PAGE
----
Consider long- and short-term benefits of taxi apps

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Third-party taxi apps have caused much debate lately. Singapore has not yet adopted a protectionist stance against taxi apps though.

The Straits Times' senior transport correspondent Christopher Tan tells digital news editor Ernest Luis what lies at the crux of this debate - having more consumer choices, levelling of the playing field, and the possibility of regulation.

Two recent reports on taxis and taxi apps are timely ("Can't find cabs on the road? Try the yard"; Oct 10, and "Online taxi hailing: China to bar private cars"; Oct 12) as the Land Transport Authority (LTA) gathers feedback on the relevance of third-party apps like GrabTaxi and Uber ("Govt to look into car hire services like UberX"; Oct 3).

Being able to get a taxi faster does not translate into more trips per commuter.

The total demand pie will not grow significantly in spite of greater convenience in getting a cab through the apps. This is because commuters who are currently not using taxis choose not to do so because of the price factor.

Therefore, if demand does not grow and more drivers choose to exchange their regulated taxis for cheaper private-hire vehicles, this will result in a shrinking taxi fleet. This trend, if not managed properly, will result in huge economic and social cost to the country.

Furthermore, there are still many drivers who are not IT savvy or literate enough to use smartphone apps.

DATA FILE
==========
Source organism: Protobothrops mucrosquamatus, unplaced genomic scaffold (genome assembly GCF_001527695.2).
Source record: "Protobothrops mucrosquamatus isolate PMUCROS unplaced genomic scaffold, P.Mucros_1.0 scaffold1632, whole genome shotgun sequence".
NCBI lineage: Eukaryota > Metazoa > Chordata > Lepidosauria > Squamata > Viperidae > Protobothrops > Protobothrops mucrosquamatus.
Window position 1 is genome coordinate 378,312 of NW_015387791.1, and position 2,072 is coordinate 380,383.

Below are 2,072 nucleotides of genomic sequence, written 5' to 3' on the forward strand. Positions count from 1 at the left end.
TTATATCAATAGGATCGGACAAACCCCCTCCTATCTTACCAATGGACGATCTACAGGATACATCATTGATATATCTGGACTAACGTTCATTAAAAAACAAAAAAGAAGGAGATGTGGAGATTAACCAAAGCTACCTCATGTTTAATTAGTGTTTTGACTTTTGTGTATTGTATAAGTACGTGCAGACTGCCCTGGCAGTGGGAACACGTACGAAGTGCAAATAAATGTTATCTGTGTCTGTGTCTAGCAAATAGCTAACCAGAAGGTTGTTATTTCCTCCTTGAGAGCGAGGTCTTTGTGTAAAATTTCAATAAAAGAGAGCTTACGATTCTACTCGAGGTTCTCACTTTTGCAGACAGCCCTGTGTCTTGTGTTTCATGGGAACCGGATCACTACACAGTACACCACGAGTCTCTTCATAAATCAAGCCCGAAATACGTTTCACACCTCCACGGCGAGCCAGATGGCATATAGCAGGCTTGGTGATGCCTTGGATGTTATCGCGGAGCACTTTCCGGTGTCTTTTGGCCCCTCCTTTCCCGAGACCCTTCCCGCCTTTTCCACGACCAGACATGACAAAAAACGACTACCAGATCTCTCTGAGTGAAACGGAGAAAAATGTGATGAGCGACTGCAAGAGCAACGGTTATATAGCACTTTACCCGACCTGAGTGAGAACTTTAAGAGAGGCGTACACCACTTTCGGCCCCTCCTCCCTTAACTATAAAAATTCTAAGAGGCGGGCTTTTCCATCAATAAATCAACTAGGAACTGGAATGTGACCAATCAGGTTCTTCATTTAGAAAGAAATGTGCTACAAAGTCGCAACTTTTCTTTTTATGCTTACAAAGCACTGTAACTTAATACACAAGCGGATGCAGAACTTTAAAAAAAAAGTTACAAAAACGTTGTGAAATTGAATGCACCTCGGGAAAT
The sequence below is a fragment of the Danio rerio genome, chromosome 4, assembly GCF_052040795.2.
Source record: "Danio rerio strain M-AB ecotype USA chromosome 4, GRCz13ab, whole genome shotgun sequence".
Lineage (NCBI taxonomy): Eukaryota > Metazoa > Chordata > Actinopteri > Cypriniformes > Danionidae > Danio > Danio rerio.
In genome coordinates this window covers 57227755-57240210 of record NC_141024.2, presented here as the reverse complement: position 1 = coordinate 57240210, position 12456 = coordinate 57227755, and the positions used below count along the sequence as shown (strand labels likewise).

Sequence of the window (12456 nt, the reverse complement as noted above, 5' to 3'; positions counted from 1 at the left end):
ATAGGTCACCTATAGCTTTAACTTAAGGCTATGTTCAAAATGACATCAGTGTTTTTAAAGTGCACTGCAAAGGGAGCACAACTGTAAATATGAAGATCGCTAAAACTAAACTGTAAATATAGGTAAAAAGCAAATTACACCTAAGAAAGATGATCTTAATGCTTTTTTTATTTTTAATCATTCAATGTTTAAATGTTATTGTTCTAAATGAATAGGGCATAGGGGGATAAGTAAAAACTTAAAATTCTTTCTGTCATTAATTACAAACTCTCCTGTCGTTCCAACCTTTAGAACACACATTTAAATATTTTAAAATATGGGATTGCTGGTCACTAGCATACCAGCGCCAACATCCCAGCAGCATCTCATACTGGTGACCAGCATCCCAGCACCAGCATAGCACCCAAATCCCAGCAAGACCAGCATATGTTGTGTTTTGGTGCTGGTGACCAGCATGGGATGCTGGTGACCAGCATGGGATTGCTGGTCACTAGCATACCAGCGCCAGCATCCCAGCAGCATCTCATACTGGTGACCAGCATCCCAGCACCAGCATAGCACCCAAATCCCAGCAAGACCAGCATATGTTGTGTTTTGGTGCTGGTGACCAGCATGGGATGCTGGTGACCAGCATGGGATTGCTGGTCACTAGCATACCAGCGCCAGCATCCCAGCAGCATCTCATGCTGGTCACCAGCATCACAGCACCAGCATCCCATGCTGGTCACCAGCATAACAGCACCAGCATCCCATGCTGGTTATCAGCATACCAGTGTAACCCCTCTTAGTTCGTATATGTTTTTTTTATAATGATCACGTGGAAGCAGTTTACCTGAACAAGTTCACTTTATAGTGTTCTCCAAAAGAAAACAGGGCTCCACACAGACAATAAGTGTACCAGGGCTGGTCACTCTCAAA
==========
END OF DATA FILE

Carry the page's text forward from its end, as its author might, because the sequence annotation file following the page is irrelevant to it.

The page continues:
There is also the difficulty of pursuing an accident claim involving a private-hire car driver ("Tighten rules for cab booking services like Uber" by Ms Adrena Chai Mui Choo ; Oct 26).

The purpose of regulation is to screen for undesirable drivers and ensure the safety of passengers.

Yes, reported feedback will allow us to choose a "liked" driver on a private-hire car app. But a claim for personal injury sustained after having made the wrong choice is likely to be contentious, onerous, expensive and a waste of time.

Besides, there are numerous ways to circumvent the self-check system as it relies on passengers taking the time to report their bad experiences. How many of us actually report our bad personal experiences to the service providers?

Commuters have also not felt any significant trickle-down impact of lower car rental rates because drivers and app providers currently price their services according to official taxi meter rates and pocket the profits.

If, and when, a price war erupts, commuters will suffer.

Many countries are studying the real benefits versus the cost of private-hire car apps.

I trust that we can depend on the LTA to consider not only how to level the playing field from the standpoint of pricing and short-term consumer benefits, but also the longer-term impact and sustainability of private-hire car apps coexisting with regulated public transport providers.

Christopher Tang Wei Ling

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